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Reynold, turbulence and drag

  1. May 17, 2006 #1
    Just to the point

    How to calculate Re number? in example for calculating Re number at diffrent points in a boat.

    How turbulence affect drag? I know simply turbulence will increase the drag but, to what extent; or simply, the formula connecting both. Comparing the drag between turbulence and laminar flow.

    Sorry as I am not sure if this is the correct place for this topic. I just looks and it says aerospace, so some one here, I assume, must be familiar with fluid dynamic.

    thank you.
    Last edited: May 17, 2006
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  3. May 17, 2006 #2


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    This is the right forum - fluid mechanics and drag are appropriate subjects in mechanical and aerospace engineering, but here one perhaps needs an expert in marine engineering.

    Drag in water/liquid is discussed here.

    Re and Fr (Froude) numbers are important, but likely the shape of the boat is quite important (i.e. how streamlined it is), and the drag would be determined experimentally, or numerically with a code like Fluent.

  4. May 17, 2006 #3


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    That's a nice question. And it hasn't got a simple answer. Engineers usually confuse Re and don't divise the true meaning of that number. This number measures the flow instability, and it is a relative measure of the importance of advection in the flow field. For building up a Re you need a characteristic scale for velocity and length. In a turbulent flow, it is usual to take the characteristic rms of the fluctuation velocity as a scale of velocity, and the length of the largest eddies as the characteristic length.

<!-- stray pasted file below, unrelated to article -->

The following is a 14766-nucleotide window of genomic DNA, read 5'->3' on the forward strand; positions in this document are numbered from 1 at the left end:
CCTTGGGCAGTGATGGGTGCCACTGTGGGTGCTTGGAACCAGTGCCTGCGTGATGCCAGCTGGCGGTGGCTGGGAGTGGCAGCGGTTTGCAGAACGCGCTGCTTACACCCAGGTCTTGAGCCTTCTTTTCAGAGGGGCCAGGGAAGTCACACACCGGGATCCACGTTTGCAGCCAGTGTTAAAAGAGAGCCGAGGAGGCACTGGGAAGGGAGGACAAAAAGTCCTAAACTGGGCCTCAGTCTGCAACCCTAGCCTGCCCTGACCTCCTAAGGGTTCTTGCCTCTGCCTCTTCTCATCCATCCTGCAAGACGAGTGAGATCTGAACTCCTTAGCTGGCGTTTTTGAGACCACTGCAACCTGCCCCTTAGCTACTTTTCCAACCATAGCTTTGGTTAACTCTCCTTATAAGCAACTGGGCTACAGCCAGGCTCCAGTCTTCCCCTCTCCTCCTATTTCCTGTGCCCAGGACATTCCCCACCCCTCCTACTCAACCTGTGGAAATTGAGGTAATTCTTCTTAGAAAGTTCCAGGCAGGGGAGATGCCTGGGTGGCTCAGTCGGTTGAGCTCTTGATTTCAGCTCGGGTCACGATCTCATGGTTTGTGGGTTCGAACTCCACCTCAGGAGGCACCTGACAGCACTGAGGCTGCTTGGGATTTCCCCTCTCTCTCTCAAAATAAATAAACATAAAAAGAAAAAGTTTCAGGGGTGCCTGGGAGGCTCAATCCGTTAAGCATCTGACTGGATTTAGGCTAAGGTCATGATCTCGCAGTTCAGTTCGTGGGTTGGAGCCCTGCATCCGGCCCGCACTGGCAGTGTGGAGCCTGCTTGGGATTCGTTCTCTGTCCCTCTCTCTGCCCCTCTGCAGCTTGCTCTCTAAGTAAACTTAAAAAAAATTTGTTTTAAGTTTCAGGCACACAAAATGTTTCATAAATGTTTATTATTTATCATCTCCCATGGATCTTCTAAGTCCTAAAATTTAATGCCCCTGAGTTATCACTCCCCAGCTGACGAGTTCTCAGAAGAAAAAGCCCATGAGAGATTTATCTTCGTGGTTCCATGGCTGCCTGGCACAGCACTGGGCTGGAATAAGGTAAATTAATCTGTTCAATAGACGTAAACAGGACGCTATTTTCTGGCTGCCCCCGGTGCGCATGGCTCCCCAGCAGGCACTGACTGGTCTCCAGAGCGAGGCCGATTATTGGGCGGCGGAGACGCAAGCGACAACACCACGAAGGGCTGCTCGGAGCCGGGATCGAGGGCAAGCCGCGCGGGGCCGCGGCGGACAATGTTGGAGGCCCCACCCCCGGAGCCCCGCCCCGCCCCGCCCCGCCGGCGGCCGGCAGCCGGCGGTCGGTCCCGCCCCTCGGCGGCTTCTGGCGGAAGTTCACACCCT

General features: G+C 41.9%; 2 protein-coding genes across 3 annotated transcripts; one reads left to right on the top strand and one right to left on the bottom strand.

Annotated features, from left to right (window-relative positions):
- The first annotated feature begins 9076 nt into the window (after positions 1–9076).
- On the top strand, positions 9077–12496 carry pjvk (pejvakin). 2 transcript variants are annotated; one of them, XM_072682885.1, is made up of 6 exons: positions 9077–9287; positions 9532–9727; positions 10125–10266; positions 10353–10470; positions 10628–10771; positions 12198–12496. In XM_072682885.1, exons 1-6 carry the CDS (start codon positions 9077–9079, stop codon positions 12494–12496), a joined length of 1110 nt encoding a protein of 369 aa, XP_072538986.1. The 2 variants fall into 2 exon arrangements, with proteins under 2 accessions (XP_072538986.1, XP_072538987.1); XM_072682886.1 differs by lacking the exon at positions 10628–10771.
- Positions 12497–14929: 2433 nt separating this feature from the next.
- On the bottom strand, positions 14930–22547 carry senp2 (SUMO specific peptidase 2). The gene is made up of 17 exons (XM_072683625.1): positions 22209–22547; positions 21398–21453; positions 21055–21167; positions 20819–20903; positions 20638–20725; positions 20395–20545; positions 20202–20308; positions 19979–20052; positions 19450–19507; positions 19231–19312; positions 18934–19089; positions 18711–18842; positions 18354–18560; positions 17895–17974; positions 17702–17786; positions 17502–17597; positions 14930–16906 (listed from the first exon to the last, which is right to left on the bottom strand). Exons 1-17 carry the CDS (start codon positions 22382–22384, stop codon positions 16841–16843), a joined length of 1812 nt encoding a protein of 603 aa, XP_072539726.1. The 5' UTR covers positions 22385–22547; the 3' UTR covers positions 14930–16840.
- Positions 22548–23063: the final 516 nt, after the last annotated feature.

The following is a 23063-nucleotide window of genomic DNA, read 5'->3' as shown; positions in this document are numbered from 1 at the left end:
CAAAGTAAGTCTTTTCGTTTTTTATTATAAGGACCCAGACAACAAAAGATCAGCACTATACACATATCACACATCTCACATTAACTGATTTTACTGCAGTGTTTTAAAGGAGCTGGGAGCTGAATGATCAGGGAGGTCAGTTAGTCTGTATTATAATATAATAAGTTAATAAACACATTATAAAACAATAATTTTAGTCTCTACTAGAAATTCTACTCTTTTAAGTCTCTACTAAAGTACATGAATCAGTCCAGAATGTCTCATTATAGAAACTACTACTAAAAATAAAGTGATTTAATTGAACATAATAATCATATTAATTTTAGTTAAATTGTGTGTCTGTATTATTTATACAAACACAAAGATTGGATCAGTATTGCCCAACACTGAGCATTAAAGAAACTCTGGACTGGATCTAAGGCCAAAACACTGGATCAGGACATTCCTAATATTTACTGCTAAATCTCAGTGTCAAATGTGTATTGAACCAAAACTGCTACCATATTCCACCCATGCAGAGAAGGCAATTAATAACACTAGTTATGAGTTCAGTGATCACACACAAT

Turbulence makes skin drag to be less than in the laminar case if you have a free flow over a solid surface. On the other hand, the drag in a closed channel flow (head loss) increases in turbulent regime. This has to do with the nature of the turbulent boundary layer.
  5. May 17, 2006 #4


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    I have never heard of it in those terms. It works best for me to think of it the way it was taught to me in that it's the ratio of inertial forces to viscous. The higher the Re, the more dominant the more inertial effects dominate the situation. Hmm...I'm gonna have to work out the new reasoning in my mind...
  6. May 17, 2006 #5


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    Well, both of us are right here. I'm basically saying the same than you :rofl: . Re# is a mathematical artifact. Lot of students use to wonder how to define a Re# when given some problem, but I think I should define it depending on what do I want to work out. Sometimes there is only one characteristic length scale in the problem, sometimes you have three. In particular, in turbulent flow you know that there is a wide range of scales (that's the difficulty of that regime). Classical turbulence experiments (see Brown&Roshko) have the same way of defining the Re#. An engineer working for the design of a wing may have lot of choices for defining a Re#. But, what does it account for? I mean, the engineer is going to say: this flow is turbulent! and no more. If he wants to calculate a given correlation for instance for heat convection, he will choose (blindly) the length scale given by his handbook.

    I work with fluid mechanics in science, and for me the Re# is an important measure of the flow in terms that it defines the unstable behavior of the flow, as well as gives me an scalement between the viscous length and the convective length. The Re# is just the non dimensional parameter written in front of the viscous term, and it gives a lot of troubles when it is large, because the momentum equation becomes numerically highly unstable and the advection predominates in the flow. Also, the Re# can be used as a very famous perturbation parameter when dealing with low Re flow.

    Complex flows deal with several scales, and therefore severals Re can be defined. A turbulent flow over a wing has lot of scales, ranging from the chord to the Kolmogorov microscale. Each calculation should get a well defined Re, because each Re should serve for each desired purpose.